Who Can Be Deposed in a Florida Criminal Case?
Trial preparation in a Florida criminal case starts immediately after your arrest, and there are many stages along the way in the legal process. During the time before your trial date, the prosecutor will be working to assess the existing evidence, discover new facts, and organize the details to make a strong case for convicting you. Of course, you do have the same opportunities to obtain essential information through discovery, which is governed by the Florida Rules of Criminal Procedure.
One important component of discovery is depositions, i.e., a personal interview session in which an attorney asks a witness questions under oath. Whether this is someone who may be called to testify at trial or an individual that has crucial information about the charges, the implications can be critical for your case. Your Fort Lauderdale criminal defense attorney will take charge of depositions, but you might benefit from knowing who may be deposed.
- Eyewitnesses to the Crime: Individuals who actually observed the crime or different elements of it will be first on the list for depositions. Note that the victim falls into this category when the offense involves a crime against the person or property. However, your spouse cannot be compelled to provide answers to deposition questions when they involve your private, confidential communications.
- Character Witnesses: Both sides may want to depose this type of witness when that person can offer information about the defendant’s character traits. The prosecutor will want to draw out any information that creates a negative impression for the court, while your defense lawyer will be seeking details about your positive character traits. Character witnesses are usually NOT eyewitnesses to the crime.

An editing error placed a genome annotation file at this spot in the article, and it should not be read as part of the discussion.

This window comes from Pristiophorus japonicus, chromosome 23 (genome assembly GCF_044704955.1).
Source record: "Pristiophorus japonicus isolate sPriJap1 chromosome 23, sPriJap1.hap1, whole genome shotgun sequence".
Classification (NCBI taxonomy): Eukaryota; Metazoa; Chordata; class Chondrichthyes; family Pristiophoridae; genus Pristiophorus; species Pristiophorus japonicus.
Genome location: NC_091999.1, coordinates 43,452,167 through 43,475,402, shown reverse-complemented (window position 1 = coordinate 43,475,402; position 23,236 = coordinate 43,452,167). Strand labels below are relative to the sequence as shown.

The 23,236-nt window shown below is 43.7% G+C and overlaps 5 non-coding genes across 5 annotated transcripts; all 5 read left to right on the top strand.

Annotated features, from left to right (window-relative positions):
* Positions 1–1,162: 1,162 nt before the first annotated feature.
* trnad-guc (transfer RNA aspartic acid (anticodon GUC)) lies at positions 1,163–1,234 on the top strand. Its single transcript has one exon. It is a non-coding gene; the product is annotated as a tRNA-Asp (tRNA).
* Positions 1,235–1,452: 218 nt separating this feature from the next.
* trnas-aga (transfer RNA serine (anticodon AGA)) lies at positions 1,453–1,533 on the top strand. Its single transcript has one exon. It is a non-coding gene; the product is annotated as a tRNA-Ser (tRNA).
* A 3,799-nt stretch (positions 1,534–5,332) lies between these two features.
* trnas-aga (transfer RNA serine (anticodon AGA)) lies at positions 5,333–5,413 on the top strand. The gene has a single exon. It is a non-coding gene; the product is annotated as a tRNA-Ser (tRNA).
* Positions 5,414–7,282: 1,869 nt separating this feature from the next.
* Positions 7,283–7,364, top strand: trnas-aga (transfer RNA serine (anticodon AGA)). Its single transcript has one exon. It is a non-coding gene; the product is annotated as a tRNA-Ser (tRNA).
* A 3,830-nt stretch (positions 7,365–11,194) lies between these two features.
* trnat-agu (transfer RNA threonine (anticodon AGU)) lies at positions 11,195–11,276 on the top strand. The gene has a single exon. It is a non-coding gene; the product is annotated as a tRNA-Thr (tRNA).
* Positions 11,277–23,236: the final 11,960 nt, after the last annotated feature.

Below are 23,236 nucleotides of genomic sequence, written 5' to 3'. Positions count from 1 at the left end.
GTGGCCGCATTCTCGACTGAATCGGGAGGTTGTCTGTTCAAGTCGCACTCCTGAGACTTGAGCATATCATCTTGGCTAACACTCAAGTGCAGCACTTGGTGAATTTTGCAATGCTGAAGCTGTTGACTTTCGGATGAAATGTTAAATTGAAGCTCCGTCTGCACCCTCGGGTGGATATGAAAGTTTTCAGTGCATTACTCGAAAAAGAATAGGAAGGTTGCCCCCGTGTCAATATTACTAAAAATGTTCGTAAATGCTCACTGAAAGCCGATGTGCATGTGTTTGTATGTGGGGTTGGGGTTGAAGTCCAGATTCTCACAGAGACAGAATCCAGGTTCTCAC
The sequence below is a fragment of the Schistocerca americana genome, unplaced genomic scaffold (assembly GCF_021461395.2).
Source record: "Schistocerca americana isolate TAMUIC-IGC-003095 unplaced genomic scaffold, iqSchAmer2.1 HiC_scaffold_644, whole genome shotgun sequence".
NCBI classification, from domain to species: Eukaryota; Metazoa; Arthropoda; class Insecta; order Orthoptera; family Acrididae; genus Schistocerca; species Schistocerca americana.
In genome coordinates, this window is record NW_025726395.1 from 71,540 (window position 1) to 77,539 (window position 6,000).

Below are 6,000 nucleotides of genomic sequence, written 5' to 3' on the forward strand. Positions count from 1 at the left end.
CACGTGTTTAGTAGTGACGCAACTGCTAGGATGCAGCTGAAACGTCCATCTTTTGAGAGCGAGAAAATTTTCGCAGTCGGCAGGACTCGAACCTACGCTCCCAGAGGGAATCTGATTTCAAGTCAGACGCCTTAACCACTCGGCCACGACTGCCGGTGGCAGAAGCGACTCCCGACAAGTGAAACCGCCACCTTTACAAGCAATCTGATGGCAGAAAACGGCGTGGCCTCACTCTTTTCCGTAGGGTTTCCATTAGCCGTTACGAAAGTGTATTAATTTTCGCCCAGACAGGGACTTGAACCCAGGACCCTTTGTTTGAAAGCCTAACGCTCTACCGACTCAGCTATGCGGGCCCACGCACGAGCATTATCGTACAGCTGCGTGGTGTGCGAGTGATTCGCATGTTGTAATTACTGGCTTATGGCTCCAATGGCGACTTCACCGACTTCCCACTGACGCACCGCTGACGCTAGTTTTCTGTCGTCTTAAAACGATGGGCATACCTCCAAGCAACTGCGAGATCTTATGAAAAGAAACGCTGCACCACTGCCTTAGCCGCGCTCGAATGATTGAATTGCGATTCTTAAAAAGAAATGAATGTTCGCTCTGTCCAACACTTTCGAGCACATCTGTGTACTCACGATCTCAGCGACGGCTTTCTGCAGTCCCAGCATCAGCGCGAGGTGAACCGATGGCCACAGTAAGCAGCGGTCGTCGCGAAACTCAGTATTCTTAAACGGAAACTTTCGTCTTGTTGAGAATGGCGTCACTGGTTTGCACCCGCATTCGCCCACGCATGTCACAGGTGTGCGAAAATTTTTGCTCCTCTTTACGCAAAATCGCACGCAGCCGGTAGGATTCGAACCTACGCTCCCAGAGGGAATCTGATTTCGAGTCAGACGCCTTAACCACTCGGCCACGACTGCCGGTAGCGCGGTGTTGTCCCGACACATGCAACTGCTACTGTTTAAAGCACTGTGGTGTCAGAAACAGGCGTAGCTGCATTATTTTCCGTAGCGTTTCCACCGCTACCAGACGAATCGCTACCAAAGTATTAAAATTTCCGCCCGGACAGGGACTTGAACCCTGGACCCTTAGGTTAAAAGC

- Expert Witnesses: In certain cases, the evidence is of such a complex or technical nature that it is necessary to retain individuals with specialized knowledge. Expert witnesses are often called for depositions to provide details within their specialty area, such as:
- DNA evidence, such as hair, fingerprints, or blood specimens;
- Handwriting or signatures on documents;
- The defendant’s mental state, often in connection with insanity pleas; or
- Other forensic matters.
Special Considerations on Criminal Depositions: You should be aware of one important fact about depositions in criminal cases: YOU cannot be called for a deposition for the same reason that you cannot be compelled to testify in court: your Fifth Amendment right against self-incrimination. Also, there are certain questions your defense lawyer cannot ask a victim in a case involving sexual assault. Florida’s rape shield law prohibits questioning about the victim’s sexual activity with any person other than the defendant.
Your Florida Criminal Defense Lawyer Will Handle Deposition Strategy
This information about who can be called for a deposition in a criminal case may be useful, but you do not need to know the details when you have skilled legal representation. Our team will advocate on your behalf throughout discovery and the criminal process, so please contact attorney Kevin J. Kulik in Fort Lauderdale. We can schedule a free consultation to review your circumstances and determine how to proceed.